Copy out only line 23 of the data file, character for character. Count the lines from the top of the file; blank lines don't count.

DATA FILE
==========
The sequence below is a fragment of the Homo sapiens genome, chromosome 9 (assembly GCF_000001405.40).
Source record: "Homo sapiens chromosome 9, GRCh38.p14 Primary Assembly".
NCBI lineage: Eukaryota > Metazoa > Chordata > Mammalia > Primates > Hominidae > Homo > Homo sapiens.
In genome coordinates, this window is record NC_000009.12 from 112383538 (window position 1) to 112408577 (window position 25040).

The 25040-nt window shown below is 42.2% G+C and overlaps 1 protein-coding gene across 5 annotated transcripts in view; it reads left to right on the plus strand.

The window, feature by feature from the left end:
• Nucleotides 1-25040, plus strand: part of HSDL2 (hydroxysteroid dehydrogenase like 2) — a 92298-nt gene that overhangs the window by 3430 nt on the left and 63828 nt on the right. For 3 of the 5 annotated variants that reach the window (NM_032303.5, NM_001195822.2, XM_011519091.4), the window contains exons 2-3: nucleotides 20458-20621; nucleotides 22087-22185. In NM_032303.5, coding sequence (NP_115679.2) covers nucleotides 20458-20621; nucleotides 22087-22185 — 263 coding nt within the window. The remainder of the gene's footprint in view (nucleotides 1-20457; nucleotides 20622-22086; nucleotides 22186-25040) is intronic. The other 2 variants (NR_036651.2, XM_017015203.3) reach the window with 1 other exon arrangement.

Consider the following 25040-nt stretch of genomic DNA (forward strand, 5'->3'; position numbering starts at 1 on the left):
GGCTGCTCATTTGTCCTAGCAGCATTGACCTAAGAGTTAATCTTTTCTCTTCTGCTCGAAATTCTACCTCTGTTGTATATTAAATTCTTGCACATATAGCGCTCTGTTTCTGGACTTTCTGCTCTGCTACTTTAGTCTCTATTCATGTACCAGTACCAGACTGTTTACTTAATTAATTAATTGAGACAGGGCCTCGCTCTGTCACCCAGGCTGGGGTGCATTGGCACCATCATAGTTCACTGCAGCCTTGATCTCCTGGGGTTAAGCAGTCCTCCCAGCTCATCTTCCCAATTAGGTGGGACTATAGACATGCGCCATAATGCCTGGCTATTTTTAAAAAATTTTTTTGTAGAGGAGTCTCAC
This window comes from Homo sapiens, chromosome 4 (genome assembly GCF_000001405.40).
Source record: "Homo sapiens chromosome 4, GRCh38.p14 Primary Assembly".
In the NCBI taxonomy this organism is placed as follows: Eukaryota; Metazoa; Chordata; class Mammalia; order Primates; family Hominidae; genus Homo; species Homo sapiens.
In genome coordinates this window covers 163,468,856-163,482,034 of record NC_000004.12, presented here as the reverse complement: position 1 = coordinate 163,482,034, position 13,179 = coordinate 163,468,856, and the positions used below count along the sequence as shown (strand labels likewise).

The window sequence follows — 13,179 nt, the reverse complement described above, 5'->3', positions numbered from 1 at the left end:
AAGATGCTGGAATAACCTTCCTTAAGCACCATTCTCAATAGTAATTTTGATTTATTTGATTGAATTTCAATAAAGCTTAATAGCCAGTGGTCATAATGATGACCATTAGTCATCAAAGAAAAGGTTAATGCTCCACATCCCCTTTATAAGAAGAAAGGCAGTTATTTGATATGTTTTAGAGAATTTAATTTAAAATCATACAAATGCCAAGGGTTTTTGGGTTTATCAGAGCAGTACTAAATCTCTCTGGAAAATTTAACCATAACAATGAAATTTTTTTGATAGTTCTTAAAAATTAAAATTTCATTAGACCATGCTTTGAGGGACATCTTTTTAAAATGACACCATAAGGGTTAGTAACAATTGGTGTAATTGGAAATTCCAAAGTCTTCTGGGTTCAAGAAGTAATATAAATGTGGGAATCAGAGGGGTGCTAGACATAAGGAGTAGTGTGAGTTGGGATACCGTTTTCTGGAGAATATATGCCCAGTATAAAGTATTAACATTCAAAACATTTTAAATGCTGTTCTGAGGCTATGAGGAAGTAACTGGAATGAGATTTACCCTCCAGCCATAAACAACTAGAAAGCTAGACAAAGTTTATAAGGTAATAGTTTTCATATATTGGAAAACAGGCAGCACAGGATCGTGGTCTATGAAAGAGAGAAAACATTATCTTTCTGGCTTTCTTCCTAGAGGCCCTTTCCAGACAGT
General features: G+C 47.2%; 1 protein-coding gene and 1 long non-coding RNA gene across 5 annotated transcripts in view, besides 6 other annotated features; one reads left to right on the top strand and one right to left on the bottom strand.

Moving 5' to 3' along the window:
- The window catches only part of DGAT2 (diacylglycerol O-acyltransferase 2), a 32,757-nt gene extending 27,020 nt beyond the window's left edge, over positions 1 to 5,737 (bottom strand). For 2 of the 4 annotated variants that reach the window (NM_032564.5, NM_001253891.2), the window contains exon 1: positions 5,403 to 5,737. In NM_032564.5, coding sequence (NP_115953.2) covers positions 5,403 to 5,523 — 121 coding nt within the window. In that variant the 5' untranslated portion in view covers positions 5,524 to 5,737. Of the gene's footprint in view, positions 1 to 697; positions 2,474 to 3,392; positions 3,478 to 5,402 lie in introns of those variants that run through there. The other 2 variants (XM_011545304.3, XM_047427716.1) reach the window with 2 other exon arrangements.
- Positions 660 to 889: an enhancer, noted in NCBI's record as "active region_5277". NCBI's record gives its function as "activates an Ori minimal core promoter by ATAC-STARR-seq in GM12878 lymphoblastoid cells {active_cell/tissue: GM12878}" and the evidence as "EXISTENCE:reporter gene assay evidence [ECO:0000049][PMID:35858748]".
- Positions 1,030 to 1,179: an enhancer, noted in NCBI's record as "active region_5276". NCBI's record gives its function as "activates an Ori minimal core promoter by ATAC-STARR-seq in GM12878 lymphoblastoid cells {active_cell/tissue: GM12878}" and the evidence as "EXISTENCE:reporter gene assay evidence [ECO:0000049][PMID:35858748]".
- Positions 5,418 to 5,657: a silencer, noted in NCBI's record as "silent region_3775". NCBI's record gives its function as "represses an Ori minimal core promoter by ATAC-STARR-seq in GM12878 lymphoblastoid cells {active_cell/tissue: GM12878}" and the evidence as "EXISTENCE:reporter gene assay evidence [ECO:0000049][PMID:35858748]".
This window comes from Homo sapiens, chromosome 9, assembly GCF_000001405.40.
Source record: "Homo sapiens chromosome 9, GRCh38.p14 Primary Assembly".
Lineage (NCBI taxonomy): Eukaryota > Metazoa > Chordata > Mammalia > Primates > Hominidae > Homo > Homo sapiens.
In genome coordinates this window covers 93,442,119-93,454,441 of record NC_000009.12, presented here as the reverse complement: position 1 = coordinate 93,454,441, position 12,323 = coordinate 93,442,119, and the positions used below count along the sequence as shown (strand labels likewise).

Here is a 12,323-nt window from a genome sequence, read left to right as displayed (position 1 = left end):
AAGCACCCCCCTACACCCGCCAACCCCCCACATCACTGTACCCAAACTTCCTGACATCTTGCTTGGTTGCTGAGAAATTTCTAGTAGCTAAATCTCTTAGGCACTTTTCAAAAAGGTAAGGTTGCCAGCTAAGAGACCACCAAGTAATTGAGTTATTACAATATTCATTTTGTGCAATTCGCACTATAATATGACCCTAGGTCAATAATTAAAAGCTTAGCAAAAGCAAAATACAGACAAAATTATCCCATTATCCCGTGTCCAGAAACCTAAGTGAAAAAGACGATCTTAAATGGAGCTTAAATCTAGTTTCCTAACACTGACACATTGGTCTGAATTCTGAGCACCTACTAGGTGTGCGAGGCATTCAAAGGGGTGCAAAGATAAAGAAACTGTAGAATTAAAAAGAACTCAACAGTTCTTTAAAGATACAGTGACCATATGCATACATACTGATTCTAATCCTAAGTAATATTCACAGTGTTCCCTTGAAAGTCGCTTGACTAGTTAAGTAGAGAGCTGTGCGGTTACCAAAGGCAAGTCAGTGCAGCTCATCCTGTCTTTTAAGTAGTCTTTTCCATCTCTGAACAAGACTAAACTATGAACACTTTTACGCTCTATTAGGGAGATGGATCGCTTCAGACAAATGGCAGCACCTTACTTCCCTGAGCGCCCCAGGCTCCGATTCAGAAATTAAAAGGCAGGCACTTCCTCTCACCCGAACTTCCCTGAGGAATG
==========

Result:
Source record: "Homo sapiens chromosome 9, GRCh38.p14 Primary Assembly".